Assessing accountability in a post-citizens united era: The effects of attack ad sponsorship by unknown independent groups
According to this article the power of ads sponsored by independent groups rests not just in their sheer volume, but also in their relative effectiveness. When an attack ad is sponsored by an independent group, the authors found that the ad is far more effective than when the same ad is sponsored by a candidate.
They conducted an experiment by showing a negative state-level election ad about a particular fictitious candidate. The ad was either endorsed by the candidate’s opponent, by a nonpartisan independent group, or unattributed to either and shown to a sample of 1,500 U.S. adults. Regardless of sponsorship, researchers found that the ads were similarly persuasive regarding the flaws of the candidate who was the target of the ad. They suggest that since there is reduced potential of backlash from voters, independent groups may face incentives to produce highly controversial advertisements while facing relatively few incentives to be truthful in ads.
Greatly increased advertising spending by independent groups represents one of the most dramatic recent changes in U.S. elections. This article moves forward our theoretical and empirical understanding of how the public responds to ads sponsored by candidates as compared to ads sponsored by unknown Super PACs and similar independent groups. In the theoretical section of the article, we establish why it is necessary to measure both backlash and ad persuasiveness to understand overall ad effectiveness and then we develop a series of hypotheses about the likely influence of ad sponsorship. In the empirical section, we undertake the first analysis to date of how the public responds to attack television ads sponsored by unknown independent groups. Using a large-N, geographically representative sample of U.S. adults, we conduct an experiment to assess how sponsorship influences ad effectiveness. We find that attack ads sponsored by unknown independent groups are more effective, on net, than ads sponsored by candidates.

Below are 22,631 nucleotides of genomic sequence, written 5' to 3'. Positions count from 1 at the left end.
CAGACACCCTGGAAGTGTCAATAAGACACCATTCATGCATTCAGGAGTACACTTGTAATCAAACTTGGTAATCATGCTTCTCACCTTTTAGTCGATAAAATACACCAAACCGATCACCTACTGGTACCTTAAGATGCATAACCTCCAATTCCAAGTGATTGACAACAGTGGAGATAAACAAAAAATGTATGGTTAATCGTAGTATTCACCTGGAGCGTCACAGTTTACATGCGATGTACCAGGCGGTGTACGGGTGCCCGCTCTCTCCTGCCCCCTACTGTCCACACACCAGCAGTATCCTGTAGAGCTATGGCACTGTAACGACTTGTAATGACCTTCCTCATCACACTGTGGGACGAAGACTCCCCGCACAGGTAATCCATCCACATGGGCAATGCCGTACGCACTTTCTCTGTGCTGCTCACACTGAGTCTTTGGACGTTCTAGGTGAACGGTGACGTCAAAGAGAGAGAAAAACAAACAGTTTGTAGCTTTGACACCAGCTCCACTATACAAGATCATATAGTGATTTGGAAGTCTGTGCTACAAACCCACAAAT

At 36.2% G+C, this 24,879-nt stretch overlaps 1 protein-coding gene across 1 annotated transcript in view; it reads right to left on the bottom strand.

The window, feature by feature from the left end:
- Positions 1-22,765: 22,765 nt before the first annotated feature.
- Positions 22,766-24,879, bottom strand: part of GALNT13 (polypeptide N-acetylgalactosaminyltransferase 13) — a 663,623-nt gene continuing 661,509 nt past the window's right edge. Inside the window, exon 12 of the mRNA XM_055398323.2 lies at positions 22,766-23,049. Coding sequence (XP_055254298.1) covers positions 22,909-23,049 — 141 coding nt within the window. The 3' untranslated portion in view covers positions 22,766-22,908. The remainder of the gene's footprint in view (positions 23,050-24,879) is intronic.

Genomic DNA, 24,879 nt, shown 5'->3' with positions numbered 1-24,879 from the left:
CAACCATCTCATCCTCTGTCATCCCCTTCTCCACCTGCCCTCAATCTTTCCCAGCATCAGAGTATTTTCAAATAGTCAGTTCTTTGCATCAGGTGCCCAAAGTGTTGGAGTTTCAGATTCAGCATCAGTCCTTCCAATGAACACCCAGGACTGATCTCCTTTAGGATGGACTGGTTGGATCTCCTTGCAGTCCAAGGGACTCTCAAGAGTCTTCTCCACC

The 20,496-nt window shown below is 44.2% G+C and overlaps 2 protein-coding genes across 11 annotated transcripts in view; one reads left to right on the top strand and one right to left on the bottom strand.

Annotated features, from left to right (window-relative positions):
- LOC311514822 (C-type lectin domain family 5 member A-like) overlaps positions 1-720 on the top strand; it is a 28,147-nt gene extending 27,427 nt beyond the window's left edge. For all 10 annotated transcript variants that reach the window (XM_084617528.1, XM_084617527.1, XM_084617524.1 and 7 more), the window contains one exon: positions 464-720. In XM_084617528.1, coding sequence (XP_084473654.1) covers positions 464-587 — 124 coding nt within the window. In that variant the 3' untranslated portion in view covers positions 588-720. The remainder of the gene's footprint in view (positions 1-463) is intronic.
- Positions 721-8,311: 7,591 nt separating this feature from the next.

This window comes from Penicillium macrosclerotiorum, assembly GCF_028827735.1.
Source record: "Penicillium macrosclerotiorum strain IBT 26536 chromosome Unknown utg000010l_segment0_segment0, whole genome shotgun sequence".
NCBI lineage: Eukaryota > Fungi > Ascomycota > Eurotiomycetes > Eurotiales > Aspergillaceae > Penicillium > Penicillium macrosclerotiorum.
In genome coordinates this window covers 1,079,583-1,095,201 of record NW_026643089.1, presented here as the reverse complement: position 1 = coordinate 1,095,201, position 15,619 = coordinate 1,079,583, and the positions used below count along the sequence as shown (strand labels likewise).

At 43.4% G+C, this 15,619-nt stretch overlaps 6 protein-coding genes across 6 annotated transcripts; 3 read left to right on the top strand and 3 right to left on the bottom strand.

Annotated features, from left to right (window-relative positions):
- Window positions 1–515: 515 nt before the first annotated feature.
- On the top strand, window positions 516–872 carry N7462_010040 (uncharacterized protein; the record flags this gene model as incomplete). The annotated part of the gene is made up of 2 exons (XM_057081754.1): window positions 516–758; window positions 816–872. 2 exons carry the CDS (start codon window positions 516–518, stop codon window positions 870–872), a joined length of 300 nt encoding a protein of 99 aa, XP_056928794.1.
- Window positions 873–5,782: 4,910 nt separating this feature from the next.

Deborah Jordan Brooks1, & Michael Murov1 (2012). Assessing Accountability in a Post-Citizens United Era
The Effects of Attack Ad Sponsorship by Unknown Independent Groups American Politics Research, 40 (3) : 10.1177/1532673X11414791